How Does Cheating Factor Into My Divorce?
For as many reasons as two people decide to get married, there are just as many reasons why it may eventually end. These splits are always emotionally hard, but some can be rather amicable while others are incredibly painful. This is especially true when adultery is involved in a divorce. Although infidelity is shockingly common (20% of men and 13% of women admit to cheating on their spouse), you may be wondering if your particular situation has any bearing on your divorce. For help with these and other questions surrounding divorce, reach out to Caleb Bland Law, PLLC, to speak with an experienced family law attorney. We’re compassionate professionals who can help you look at all your options. Although our offices are in Elizabethtown, Kentucky, we can also serve clients in the surrounding counties, including Hardin, Meade, Grayson, Breckinridge, Nelson, LaRue, Hart, Bullitt, and Jefferson.
Kentucky is a No-Fault State
Divorce laws vary from state to state, with some known as “fault” states and some as “no-fault” states. In a “fault” state, one spouse can allege that the other was responsible for the divorce occuring. This could be on grounds of adultery, neglect, criminal involvement, or substance abuse. These factors can then be considered when a judge decides how assets are divided or how much alimony (called maintenance in Kentucky) will be awarded. However, in a “no fault” state, these factors are not considered, and no one has to be held responsible for the divorce to go through. As long as the court deems that the married couple has ”irreconcilable differences,” a divorce will be granted. This helps streamline the legal process and has been shown to result in more cordial divorces.
Kentucky, along with 16 other states, is a no-fault state, meaning even if your marriage did end because of adultery, a judge will typically not consider this in determining things like child custody or division of assets. This can often come as a shock to those who have been cheated on. Understandably, you’ve been hurt and want to feel that there’s some sort of justice due, or that your spouse will incur some sort of consequence for their actions. However, adultery is not a crime in Kentucky, and only in very specific circumstances can it affect the outcome of your divorce.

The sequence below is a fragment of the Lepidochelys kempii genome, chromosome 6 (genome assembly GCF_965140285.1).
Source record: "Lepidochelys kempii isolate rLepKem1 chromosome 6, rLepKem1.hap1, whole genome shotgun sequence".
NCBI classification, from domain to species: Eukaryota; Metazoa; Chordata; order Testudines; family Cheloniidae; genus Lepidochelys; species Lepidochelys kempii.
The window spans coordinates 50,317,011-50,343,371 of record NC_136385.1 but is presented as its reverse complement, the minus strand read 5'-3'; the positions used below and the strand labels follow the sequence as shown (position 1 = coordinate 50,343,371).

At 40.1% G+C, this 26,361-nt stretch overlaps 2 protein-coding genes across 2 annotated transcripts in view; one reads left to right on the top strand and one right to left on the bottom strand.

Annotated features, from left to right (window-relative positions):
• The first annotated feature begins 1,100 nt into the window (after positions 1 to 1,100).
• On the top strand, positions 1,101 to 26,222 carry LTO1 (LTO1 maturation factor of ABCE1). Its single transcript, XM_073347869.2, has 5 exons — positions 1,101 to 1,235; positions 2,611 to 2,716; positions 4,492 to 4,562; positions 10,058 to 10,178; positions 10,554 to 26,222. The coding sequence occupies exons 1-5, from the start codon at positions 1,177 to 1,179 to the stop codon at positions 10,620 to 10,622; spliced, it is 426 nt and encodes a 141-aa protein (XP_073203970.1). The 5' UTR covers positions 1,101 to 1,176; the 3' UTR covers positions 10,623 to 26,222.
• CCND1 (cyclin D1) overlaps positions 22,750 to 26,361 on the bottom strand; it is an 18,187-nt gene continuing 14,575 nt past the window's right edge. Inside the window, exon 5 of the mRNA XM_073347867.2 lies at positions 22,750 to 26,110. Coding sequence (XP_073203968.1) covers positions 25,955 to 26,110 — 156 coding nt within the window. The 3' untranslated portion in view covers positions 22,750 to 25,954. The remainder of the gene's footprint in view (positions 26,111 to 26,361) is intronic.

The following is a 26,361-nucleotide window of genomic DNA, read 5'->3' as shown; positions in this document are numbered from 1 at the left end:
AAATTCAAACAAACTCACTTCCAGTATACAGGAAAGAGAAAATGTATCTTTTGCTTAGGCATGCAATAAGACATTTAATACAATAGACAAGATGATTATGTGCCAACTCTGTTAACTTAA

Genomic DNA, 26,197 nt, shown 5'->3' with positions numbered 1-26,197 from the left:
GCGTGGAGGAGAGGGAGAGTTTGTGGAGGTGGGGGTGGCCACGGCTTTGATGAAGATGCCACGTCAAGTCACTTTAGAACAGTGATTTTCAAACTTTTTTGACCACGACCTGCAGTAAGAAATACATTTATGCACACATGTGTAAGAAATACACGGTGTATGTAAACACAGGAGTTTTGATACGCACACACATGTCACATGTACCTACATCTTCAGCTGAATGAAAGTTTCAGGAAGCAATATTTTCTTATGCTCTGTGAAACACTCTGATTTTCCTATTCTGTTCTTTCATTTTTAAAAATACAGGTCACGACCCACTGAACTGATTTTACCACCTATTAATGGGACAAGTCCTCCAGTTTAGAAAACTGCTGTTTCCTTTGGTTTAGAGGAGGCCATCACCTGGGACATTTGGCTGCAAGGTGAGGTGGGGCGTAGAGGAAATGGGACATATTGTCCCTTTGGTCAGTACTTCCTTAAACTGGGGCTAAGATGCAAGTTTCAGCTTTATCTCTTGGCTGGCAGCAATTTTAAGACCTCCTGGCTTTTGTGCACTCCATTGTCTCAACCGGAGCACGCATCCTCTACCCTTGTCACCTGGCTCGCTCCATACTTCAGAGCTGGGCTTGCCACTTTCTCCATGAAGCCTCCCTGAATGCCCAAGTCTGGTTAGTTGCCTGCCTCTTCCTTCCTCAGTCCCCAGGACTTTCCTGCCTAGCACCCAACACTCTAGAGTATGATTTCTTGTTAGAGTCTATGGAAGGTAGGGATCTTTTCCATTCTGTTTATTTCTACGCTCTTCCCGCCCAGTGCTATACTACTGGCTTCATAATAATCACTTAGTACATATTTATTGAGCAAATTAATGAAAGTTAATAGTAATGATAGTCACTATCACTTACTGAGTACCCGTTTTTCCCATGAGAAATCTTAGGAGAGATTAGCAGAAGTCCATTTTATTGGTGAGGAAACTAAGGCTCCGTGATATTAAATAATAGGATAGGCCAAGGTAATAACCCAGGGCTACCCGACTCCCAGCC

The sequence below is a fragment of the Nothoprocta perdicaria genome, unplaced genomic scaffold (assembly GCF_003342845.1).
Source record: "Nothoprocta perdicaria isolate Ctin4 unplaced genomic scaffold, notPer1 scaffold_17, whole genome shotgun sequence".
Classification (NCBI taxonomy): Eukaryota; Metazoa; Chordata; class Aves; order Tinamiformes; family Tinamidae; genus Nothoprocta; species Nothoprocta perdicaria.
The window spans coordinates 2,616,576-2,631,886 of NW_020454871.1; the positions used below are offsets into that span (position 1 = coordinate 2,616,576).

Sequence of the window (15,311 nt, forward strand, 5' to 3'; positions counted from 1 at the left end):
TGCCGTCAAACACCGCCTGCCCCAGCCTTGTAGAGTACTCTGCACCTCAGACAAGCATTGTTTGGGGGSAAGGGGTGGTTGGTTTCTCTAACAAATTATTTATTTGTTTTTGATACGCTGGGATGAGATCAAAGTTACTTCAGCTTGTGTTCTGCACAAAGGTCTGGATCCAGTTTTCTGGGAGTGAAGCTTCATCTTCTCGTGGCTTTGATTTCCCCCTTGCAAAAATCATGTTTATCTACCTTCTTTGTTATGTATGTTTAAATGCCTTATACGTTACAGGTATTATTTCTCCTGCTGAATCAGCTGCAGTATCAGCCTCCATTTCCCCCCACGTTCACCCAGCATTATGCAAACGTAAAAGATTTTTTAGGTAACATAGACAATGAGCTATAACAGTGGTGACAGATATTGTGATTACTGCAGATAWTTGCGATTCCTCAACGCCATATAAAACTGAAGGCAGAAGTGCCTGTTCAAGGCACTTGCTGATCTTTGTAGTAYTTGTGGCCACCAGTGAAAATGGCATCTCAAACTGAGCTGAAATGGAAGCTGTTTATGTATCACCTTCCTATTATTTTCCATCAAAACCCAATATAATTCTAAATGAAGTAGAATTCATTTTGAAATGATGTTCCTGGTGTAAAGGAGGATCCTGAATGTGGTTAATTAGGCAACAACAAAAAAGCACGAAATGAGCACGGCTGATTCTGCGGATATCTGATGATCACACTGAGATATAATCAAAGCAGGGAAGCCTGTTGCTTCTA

Kentucky also follows an equitable division of property rule, which means that marital property is divided equitably (fairly) and not necessarily equally. So, occasionally, it’s possible that the actions one spouse took related to their adultery could affect the division of assets to make things “equitable.”
Can Adultery Affect Division of Assets or Child Custody?
In the vast majority of cases, adultery will not affect the division of assets or child custody. Because Kentucky is a no-fault state, a court won’t be concerned with the cause of the divorce. Adultery in and of itself cannot be used as justification from either spouse to either receive more of the marital assets or to request custody or more parenting time of any joint children.
However, there could be circumstances that are related to the infidelity that may affect asset division in cases where you can show “marital misconduct.” For example, imagine that one spouse had an affair and used the couple’s joint money and resources to spend lavishly on their extramarital partner. A judge may decide that they acted recklessly with the marital assets, and should therefore be awarded less than their “fair share” to make up for what they spent without the other spouse’s approval. However, to achieve this outcome, you would have to provide ample documentation to prove the extent of the reckless spending.
The other way marital misconduct (like cheating) may affect your divorce is through alimony. Alimony (maintenance) is not automatically awarded in a divorce, and it would be highly unlikely that a judge decided that alimony should be paid solely on the basis of one partner committing adultery. However, if alimony is deemed appropriate (for financial reasons), a judge may elect to have one spouse give or receive more or less based on prior misconduct. Again, this would be rare, but not unheard of.
How Legal Counsel Can Help
When you go through a legal separation or divorce, you’ll likely feel burdened by all the new aspects of your life you have to now negotiate. From dividing assets, to finding a new place to live, to sharing parenting time with your now ex-spouse: this can be time consuming and exhausting. It can be immensely helpful to hire a divorce attorney who understands the law and can provide the legal support you need. If you’re in Elizabethtown, Kentucky, or the neighboring cities of Radcliff, Shepherdsville, Bardstown, Brandenburg, Leitchfield, Hodgenville, or Louisville, contact us at Caleb Bland Law, PLLC to get started.